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Re^2: Speeding things up -- LWP::Parallel

by mr_ron (Chaplain)
on Apr 30, 2018 at 00:48 UTC ( #1213776=note: print w/replies, xml ) Need Help??


in reply to Re: Speeding things up -- LWP::Parallel
in thread Speeding things up

I don't have much experience with Mojo::UserAgent, but the Mojo Cookbook has examples for both non-blocking and blocking concurrency. For a simple test I got blocking concurrency with promises working. I built a small test server to avoid any webmaster complaints and easily read and did a little parsing on about 100 fetched URLs per second.

I put a 1 second delay into page delivery and performance seemed to depend on web server configuration. To get good performance I configured for 100 workers restricted to 1 connection each. So with a server named dos-serve-sp.pl I ran:

./dos-serve-sp.pl prefork -w 100 -c 1

Test server:

#!/usr/bin/env perl use Modern::Perl; use Mojolicious::Lite; use Mojo::UserAgent; my $ua = Mojo::UserAgent->new; # cache page to echo my $res = $ua->get('www.software-path.com')->result; if ($res->is_error) { say $res->message } elsif (not $res->is_success) { die "Unknown response from Mojo::UserAgent" } $res->dom->at('head')->append_content( '<base href="http://www.software-path.com">' ); get '/' => sub { my ($c) = @_; sleep 1; $c->render(text => $res->dom->to_string, format => 'html'); }; app->start;

Test client with blocking concurrency from promises:

#!/usr/bin/env perl use Modern::Perl; use Mojo::UserAgent; my @all_url = ('http://127.0.0.1:3000/') x 200; my $concurrent_load = 100; my $ua = Mojo::UserAgent->new; while (@all_url) { my @concurrent_read = map { $ua->get_p($_)->then(sub { my $tx = shift; my $result = $tx->result; if ($result->is_success) { say $result->dom->at('title')->text } else { say $result->is_error ? $result->message : "Unknown response from Mojo::UserAgent"; } }) # end ->then sub } splice @all_url, 0, $concurrent_load; Mojo::Promise->all(@concurrent_read)->wait; }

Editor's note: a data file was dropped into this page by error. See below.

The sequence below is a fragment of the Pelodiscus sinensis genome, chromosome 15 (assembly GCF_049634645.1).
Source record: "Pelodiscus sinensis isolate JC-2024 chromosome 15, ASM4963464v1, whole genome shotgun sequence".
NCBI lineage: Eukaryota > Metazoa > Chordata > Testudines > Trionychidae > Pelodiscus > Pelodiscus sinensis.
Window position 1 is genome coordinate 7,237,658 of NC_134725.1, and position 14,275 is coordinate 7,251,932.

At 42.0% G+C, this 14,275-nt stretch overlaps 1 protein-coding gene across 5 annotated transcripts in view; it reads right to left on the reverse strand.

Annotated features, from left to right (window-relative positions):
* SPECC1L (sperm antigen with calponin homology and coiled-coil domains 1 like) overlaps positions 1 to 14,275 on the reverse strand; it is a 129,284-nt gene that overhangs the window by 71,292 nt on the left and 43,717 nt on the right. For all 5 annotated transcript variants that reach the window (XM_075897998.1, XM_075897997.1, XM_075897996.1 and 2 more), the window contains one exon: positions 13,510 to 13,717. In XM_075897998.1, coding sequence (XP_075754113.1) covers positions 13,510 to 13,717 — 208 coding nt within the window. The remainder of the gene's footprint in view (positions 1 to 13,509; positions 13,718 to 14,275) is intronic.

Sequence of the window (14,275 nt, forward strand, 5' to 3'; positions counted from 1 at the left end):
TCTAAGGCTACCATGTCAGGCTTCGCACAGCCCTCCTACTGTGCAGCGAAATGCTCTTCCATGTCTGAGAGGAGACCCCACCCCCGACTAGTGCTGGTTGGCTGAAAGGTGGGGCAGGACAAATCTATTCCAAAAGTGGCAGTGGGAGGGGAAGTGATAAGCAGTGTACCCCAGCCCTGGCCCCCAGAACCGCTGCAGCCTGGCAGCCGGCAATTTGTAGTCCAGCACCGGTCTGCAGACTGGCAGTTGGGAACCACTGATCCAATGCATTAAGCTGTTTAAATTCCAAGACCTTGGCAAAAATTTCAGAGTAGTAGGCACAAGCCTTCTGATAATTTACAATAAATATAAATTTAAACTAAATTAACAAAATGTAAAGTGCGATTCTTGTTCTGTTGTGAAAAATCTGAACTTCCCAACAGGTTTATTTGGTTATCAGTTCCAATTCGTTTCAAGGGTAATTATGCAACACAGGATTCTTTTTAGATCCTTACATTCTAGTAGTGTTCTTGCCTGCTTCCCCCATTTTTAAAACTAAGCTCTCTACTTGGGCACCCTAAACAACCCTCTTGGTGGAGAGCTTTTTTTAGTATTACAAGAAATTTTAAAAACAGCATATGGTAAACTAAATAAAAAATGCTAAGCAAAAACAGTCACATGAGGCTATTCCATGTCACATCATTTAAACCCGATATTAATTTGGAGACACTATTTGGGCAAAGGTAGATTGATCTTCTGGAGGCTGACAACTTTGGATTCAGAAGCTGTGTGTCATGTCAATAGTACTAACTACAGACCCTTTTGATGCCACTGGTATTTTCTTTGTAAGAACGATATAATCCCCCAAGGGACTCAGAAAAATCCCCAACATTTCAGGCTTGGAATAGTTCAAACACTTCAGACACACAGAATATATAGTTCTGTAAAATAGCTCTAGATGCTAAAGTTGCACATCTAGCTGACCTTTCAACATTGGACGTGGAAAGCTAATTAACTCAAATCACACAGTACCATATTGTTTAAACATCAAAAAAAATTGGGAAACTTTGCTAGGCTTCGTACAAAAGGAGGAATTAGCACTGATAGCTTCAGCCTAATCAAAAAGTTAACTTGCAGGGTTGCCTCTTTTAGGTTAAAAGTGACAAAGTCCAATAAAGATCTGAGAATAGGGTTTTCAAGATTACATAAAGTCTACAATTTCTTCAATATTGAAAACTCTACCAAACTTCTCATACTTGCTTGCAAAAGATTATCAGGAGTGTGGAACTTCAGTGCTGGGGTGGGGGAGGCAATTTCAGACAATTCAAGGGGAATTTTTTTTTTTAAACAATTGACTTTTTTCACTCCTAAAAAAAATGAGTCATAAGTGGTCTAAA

Ron

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Re^3: Speeding things up -- LWP::Parallel
by AlwaysSurprised (Novice) on Jun 16, 2018 at 23:54 UTC

    Although 100/sec sounds fun, I rather think it would look like some sort of feeble DDoS attack and get my IP blocked. I've read 5/sec is considered high by some spider writers. Apparently you can register your site with Google and set a parameter to limit it's strike rate though sometimes the Google spider just ignores it.

    I don't run a web server, but I bet the logs are just stuffed full of bots gathering pages.

    I do wonder what a polite rate is though; fast enough so that old results are still timely but slow enough to not be annoying.

      I don't run a web server, but I bet the logs are just stuffed full of bots gathering pages.

      I do and they are.

      Some web hosters don't care so YMMV. At $WORK we take a more heavy-handed approach. Large sources of traffic get noticed and investigated. Sources of bad traffic (any size) get investigated. If the results of the investigations warrant it, the bad actors get banned from the netork in its entirety.

      As for a polite rate, stick to 1 request per second at most and you won't even show up on anyone's radar. If you absolutely need more than that contact the site in advance as they probably have an API for whatever purpose it is you have. Do as you would be done by.

      Oh, and a single-IP DDoS is called a DoS. ;-)

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